• It is also possible to design a duct that is decelerative. Such a design or structure results in the addition of drag, and is said to have negative circulation. While accelerative ducts can have the effect of increasing propeller efficiency by providing additional forward thrust with no addition of torque, in some operating conditions their use may lower the pressure through the propeller disc by too great a magnitude and thus cause a simultaneous reduction in thrust and efficiency, particularly if the propeller is operated in a cavitating regime.
  • Decelerative ducts can increase the pressure through the propeller disc and thus have a positive effect on the efficiency of the blades to offset the drag caused on the ring directly. The increase in pressure is also desirable for suppression of cavitation.
  • In the case of a shrouded or ring propeller, the "duct" is actually attached to the blade tips of the propeller. Therefore, the rotating shroud or ring adds to the torque load of the propeller which must be driven by the engine.
  • In the case of outboard and stern drive propellers, most operate in or near a cavitating condition. Therefore, an accelerating ring can lower the pressure such that loss of thrust is effected on the blades due to increased cavitation. This in turn can lead to an overall reduction in propeller efficiency. However, a decelerative ring may suppress cavitation and also significantly increase the thrust produced by the blades such that any drag caused directly by the ring is at least negated.
  • Summary
  • Some embodiments relate to a propeller having a hub and a plurality of blades, the radial extremes (outer edge) of each of which are integral with an end plate defining a ring segment coaxial with the propeller hub, each ring segment having a concave inner surface (i.e. cambered inwards) and conforming generally to a frustoconical ring, the radial cross section of which is angled (canted) at between 0° and 15° to the propeller axis.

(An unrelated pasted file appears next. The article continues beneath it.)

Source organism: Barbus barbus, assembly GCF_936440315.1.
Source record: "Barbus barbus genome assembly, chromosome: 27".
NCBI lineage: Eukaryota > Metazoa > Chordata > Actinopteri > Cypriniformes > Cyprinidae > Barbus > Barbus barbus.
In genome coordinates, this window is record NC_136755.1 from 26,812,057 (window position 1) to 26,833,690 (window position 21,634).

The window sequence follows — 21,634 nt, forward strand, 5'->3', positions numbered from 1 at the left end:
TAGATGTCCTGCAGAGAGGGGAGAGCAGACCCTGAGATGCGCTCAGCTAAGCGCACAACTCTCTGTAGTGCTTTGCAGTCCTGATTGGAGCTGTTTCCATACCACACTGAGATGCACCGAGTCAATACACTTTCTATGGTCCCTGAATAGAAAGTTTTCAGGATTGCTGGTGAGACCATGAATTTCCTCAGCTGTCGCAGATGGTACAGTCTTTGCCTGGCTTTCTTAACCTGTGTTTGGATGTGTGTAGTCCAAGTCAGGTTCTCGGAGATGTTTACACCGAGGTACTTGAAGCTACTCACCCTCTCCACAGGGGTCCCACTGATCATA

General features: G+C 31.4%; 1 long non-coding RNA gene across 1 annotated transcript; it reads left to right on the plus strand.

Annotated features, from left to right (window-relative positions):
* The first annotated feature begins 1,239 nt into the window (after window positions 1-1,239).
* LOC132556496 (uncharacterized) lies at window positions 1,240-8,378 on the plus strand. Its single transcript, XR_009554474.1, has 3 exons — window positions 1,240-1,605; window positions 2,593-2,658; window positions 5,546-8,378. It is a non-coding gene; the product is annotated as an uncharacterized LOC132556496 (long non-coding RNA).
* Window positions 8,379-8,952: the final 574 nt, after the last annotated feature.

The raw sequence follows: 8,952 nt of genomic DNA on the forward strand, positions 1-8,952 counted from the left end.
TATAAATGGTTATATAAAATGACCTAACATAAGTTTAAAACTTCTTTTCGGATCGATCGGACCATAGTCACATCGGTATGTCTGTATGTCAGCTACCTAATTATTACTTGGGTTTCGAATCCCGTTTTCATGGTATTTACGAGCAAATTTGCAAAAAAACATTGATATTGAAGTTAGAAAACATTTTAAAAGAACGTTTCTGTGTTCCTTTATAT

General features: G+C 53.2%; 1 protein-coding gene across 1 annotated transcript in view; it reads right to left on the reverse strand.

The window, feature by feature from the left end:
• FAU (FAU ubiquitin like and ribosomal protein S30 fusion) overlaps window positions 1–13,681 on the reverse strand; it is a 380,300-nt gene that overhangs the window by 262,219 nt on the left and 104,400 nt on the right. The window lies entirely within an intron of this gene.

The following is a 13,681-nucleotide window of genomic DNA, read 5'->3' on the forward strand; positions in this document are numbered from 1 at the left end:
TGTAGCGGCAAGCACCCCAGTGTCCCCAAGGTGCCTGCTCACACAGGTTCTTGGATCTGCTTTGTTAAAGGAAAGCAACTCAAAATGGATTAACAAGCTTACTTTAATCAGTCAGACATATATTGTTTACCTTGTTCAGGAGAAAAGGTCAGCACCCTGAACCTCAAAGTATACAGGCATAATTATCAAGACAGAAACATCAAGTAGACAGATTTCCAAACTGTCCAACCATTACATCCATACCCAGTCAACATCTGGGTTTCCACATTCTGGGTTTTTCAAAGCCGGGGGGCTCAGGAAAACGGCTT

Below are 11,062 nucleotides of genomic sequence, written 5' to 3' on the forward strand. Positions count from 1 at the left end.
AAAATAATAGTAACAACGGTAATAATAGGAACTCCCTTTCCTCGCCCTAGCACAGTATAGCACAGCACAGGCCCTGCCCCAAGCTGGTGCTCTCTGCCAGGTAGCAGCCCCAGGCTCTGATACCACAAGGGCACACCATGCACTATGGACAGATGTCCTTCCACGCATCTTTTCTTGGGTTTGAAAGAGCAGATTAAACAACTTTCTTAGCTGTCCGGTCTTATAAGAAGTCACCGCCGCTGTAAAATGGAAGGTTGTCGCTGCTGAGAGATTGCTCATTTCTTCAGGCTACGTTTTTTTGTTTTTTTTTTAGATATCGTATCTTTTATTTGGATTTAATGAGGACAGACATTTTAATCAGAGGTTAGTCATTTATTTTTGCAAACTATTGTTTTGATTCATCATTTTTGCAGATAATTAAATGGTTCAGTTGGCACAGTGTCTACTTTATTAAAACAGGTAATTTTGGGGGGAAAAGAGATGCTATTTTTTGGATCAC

• In some embodiments, the ring segments form part of a continuous shroud or ring. In other embodiments, however, the ring segments comprise end plates or wing tips on each blade tip which are not connected with the end plate or wing tip of the next adjacent blade.
  • In some embodiments, the leading edge of the ring segments is at a greater radius than the trailing edge, thereby defining the cant angle of the ring segments. In order to achieve a desirable level of negative circulation, the ring must exceed a certain minimum angle. However, the larger this angle is, the greater is the drag created. Therefore, it is preferred that the optimum ring design uses the minimum ring cant angle possible and deploys camber in addition in order to create the required circulation. Thus, some embodiments employ an asymmetric ring segment section such that the camber of the section is outwards defined by the concave internal surface.